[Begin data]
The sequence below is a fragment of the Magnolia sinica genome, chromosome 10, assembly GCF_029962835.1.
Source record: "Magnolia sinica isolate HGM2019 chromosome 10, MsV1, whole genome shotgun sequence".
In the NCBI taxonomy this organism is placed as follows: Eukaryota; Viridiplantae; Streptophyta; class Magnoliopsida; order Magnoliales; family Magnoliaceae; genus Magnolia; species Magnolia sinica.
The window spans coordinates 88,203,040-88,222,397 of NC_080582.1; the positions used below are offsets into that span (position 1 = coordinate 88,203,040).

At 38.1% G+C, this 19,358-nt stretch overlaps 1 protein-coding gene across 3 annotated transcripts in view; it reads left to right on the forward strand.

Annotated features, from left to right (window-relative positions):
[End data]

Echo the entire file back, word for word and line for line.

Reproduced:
The sequence below is a fragment of the Magnolia sinica genome, chromosome 10, assembly GCF_029962835.1.
Source record: "Magnolia sinica isolate HGM2019 chromosome 10, MsV1, whole genome shotgun sequence".
In the NCBI taxonomy this organism is placed as follows: Eukaryota; Viridiplantae; Streptophyta; class Magnoliopsida; order Magnoliales; family Magnoliaceae; genus Magnolia; species Magnolia sinica.
The window spans coordinates 88,203,040-88,222,397 of NC_080582.1; the positions used below are offsets into that span (position 1 = coordinate 88,203,040).

At 38.1% G+C, this 19,358-nt stretch overlaps 1 protein-coding gene across 3 annotated transcripts in view; it reads left to right on the forward strand.

Annotated features, from left to right (window-relative positions):